This the Victor Shawl. Which looks to me more like a really big scarf. Nothing wrong with that, of course, as large-scale accessories can be fun and this one has some clever stitchwork.
These are the Stereo Mittens. They're a nice pair of cabled mittens. They are plain stockinette stitch on the palms, which strikes me as practical idea because it should be easier to handle objects without the extra bulk of cables in the way.
The Quadraphonic Cardigan. Open front cardigans don't usually do it for me, but I like this one because it's designed to hang so well.
I like the Hi-Fi Pullover as well. It's very well cut and flattering. Not every woman would want a sweater this snug, of course, but it can always be knitted to fit more loosely.
There's nothing terribly exciting about the Sylvia Cardigan, but it is a nice, wearable piece.
The Tara Jacket. The back looks great, but the front looks pretty awkward regardless of how much or how little it's zipped up.
The Gemma Pullover. This one's pretty wearable, and I like the little touches of cable at the wrists and waistband. I can't quite figure out what's going on at the neckline, though, and whatever's happening there, it's making the transition between the neck ribbing and stockinette looks a little rough.
The Mauveine Henley is very pretty. If you don't like emphasizing your hips quite as much as the deep border of lace will do, just work one row of lace diamonds rather than two, or just use the sleeve border pattern around the hem of the bodice.
The Purpurpeus Shawl is very, very basic. It might be a good pattern to use for a yarn that you love so much and that it is of such excellent quality it can stand alone, but the yarn used for this sample wasn't that kind of yarn.
The Byzantium Stole is another big, attractive scarf, this time with a nice lace pattern.
The Heliotrope Hat is a pretty standard cabled cap, but it's a good example of one. It looks equally good from every angle.
The Manganese Cowl isn't bad. It has a modern feel to it. I think it would definitely need to be paired with the right kind of coat.
The Tyrian Loop is one of those cowls made long enough to be worn either single or doubled. Which is a great idea, though this one definitely looks much better worn doubled. Worn single it looks a bit like a flat tire hung around the model's neck.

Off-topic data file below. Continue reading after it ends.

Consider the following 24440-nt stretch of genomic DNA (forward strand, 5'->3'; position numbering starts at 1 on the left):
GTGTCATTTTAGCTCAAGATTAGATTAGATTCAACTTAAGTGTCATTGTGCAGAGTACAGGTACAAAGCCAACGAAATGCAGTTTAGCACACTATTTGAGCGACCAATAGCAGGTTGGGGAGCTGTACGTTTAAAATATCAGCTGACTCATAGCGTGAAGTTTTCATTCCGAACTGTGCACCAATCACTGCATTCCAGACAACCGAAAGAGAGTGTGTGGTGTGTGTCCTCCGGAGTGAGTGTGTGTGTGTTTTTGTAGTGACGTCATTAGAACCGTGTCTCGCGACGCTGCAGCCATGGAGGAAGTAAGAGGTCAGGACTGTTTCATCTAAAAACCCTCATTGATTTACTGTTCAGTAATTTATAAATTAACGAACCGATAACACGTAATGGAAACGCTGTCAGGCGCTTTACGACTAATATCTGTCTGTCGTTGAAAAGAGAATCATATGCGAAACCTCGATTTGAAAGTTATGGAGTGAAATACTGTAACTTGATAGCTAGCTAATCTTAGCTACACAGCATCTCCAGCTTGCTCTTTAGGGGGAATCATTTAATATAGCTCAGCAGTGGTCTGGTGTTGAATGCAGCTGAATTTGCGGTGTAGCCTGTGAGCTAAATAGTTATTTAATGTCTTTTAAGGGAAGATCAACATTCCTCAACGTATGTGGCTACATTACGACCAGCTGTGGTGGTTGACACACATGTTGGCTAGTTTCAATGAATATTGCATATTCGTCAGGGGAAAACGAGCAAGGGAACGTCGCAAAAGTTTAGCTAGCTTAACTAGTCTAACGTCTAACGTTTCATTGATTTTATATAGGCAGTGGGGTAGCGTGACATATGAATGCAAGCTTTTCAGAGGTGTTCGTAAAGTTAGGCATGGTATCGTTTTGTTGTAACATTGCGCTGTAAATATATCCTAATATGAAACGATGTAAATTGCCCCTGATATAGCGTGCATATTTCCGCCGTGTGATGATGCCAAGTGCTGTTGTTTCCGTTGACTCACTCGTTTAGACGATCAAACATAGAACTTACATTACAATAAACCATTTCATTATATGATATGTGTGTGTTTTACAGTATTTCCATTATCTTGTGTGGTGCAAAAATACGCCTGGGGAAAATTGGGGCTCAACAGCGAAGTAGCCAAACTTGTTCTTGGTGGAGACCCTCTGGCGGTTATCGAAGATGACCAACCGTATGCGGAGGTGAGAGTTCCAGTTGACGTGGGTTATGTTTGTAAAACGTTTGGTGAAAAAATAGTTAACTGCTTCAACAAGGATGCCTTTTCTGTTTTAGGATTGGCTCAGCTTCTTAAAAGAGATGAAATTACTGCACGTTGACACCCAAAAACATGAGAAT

The Boxelder Cardigan is another fairly standard pattern, but it's definitely a very attractive and polished cabled hoodie.
The Gambel Shawl. Not bad. I like the way the Knitscene editors have chosen to tie it on the model. I thought at first it was some new style of cowl.
The Narrowleaf Sweater. I very much like this one, except for that buckle on the shoulder, which at first glance looks like a strip of black electrical tape holding this model's sweater together. The concept of a buckled shoulder isn't bad, mind you, but I don't like this particular buckle on this particular sweater. I'd find a better one, or use buttons. By the way, have I ever expounded on my belief that it's best to buy such notions as buttons and zippers and buckles before you begin to knit an item? That way you can be sure you'll have the right thing to finish off the item, and you'll know if you need to tailor an item to suit what's available, i.e., if you can only get a half dozen of the perfect buttons, you can make six buttonholes instead of seven.
Love the Wild Plum Shawlette, which is intricate and striking.
The Hoptree Scarf uses two different weights of yarn to give an otherwise traditional lacework pattern more a different kind of look. It's not bad, though not really to my tastes — the different yarn weights make it look so cobbled together.
I quite like the Mountain Ash Pullover, which uses solid and variegated yarns in similar tones to create a striped effect. It's a subtle and fresh way to wear horizontal stripes, which can tend to look not only unflattering but rather juvenile.
I like the simple little Pinyon Vest, though to me it does look more like something I'd be more likely to make in a cotton and wear by itself in the summer than a wool piece for winter layering.
The Black Cherry Pullover. This one is rather boxy and isn't terribly flattering even on the model, but that's fixable: fix the dropped shoulders, add waist shaping, and lengthen it to hip length.
The Bristlecone Pullover. One good way to incorporate a bold pattern into knitwear is to use it just on the bodice and make the sleeves, neckband, and waistbands a coordinating colour. This looks quite sharp without being overwhelming as an all-over, large-scale houndstooth pattern would have.
The Chokecherry Scarf is another quite traditional pattern, but again it's a particularly good example of its kind.
I love the back of the Thinleaf Jacket, but I'm not at all sold on the front, which looks awkward and unflattering. It's not sitting well even on this model. I'd be inclined to turn this into a turtle- or cowl-necked pullover and run the Celtic back design up the front as well.